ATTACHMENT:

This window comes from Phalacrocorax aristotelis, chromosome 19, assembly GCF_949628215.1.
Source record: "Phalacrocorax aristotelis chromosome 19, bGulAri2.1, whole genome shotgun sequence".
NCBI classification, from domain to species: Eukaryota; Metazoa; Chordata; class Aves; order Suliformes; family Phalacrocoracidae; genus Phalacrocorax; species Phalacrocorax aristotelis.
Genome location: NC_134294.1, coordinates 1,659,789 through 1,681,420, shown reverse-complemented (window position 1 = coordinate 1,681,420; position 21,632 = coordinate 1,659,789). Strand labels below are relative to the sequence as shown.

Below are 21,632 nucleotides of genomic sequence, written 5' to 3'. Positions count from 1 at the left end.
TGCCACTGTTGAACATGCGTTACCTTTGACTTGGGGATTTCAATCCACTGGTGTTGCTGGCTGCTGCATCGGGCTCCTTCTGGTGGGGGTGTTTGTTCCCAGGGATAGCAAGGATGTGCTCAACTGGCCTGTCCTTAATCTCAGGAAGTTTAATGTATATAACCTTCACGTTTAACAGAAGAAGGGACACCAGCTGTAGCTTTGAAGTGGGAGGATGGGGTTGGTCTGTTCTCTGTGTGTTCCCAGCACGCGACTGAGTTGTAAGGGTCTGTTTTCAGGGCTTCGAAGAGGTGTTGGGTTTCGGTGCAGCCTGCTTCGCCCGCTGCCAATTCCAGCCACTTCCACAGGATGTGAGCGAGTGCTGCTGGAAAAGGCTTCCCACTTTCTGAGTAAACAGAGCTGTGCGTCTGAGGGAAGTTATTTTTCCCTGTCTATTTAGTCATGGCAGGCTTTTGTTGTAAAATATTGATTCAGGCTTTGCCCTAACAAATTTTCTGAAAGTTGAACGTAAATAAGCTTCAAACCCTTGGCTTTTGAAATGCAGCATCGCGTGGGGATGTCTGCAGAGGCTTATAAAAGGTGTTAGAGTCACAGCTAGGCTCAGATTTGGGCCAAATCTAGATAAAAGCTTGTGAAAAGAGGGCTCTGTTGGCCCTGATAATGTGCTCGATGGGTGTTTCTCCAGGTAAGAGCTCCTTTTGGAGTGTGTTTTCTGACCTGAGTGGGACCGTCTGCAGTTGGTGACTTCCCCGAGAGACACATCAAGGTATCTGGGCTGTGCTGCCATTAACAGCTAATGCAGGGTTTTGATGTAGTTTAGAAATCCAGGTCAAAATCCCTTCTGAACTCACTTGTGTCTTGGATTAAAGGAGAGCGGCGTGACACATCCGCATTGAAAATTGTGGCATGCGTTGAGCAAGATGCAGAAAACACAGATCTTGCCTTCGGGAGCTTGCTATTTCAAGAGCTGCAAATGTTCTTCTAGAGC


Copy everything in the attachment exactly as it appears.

This window comes from Phalacrocorax aristotelis, chromosome 19, assembly GCF_949628215.1.
Source record: "Phalacrocorax aristotelis chromosome 19, bGulAri2.1, whole genome shotgun sequence".
NCBI classification, from domain to species: Eukaryota; Metazoa; Chordata; class Aves; order Suliformes; family Phalacrocoracidae; genus Phalacrocorax; species Phalacrocorax aristotelis.
Genome location: NC_134294.1, coordinates 1,659,789 through 1,681,420, shown reverse-complemented (window position 1 = coordinate 1,681,420; position 21,632 = coordinate 1,659,789). Strand labels below are relative to the sequence as shown.

Below are 21,632 nucleotides of genomic sequence, written 5' to 3'. Positions count from 1 at the left end.
TGCCACTGTTGAACATGCGTTACCTTTGACTTGGGGATTTCAATCCACTGGTGTTGCTGGCTGCTGCATCGGGCTCCTTCTGGTGGGGGTGTTTGTTCCCAGGGATAGCAAGGATGTGCTCAACTGGCCTGTCCTTAATCTCAGGAAGTTTAATGTATATAACCTTCACGTTTAACAGAAGAAGGGACACCAGCTGTAGCTTTGAAGTGGGAGGATGGGGTTGGTCTGTTCTCTGTGTGTTCCCAGCACGCGACTGAGTTGTAAGGGTCTGTTTTCAGGGCTTCGAAGAGGTGTTGGGTTTCGGTGCAGCCTGCTTCGCCCGCTGCCAATTCCAGCCACTTCCACAGGATGTGAGCGAGTGCTGCTGGAAAAGGCTTCCCACTTTCTGAGTAAACAGAGCTGTGCGTCTGAGGGAAGTTATTTTTCCCTGTCTATTTAGTCATGGCAGGCTTTTGTTGTAAAATATTGATTCAGGCTTTGCCCTAACAAATTTTCTGAAAGTTGAACGTAAATAAGCTTCAAACCCTTGGCTTTTGAAATGCAGCATCGCGTGGGGATGTCTGCAGAGGCTTATAAAAGGTGTTAGAGTCACAGCTAGGCTCAGATTTGGGCCAAATCTAGATAAAAGCTTGTGAAAAGAGGGCTCTGTTGGCCCTGATAATGTGCTCGATGGGTGTTTCTCCAGGTAAGAGCTCCTTTTGGAGTGTGTTTTCTGACCTGAGTGGGACCGTCTGCAGTTGGTGACTTCCCCGAGAGACACATCAAGGTATCTGGGCTGTGCTGCCATTAACAGCTAATGCAGGGTTTTGATGTAGTTTAGAAATCCAGGTCAAAATCCCTTCTGAACTCACTTGTGTCTTGGATTAAAGGAGAGCGGCGTGACACATCCGCATTGAAAATTGTGGCATGCGTTGAGCAAGATGCAGAAAACACAGATCTTGCCTTCGGGAGCTTGCTATTTCAAGAGCTGCAAATGTTCTTCTAGAGC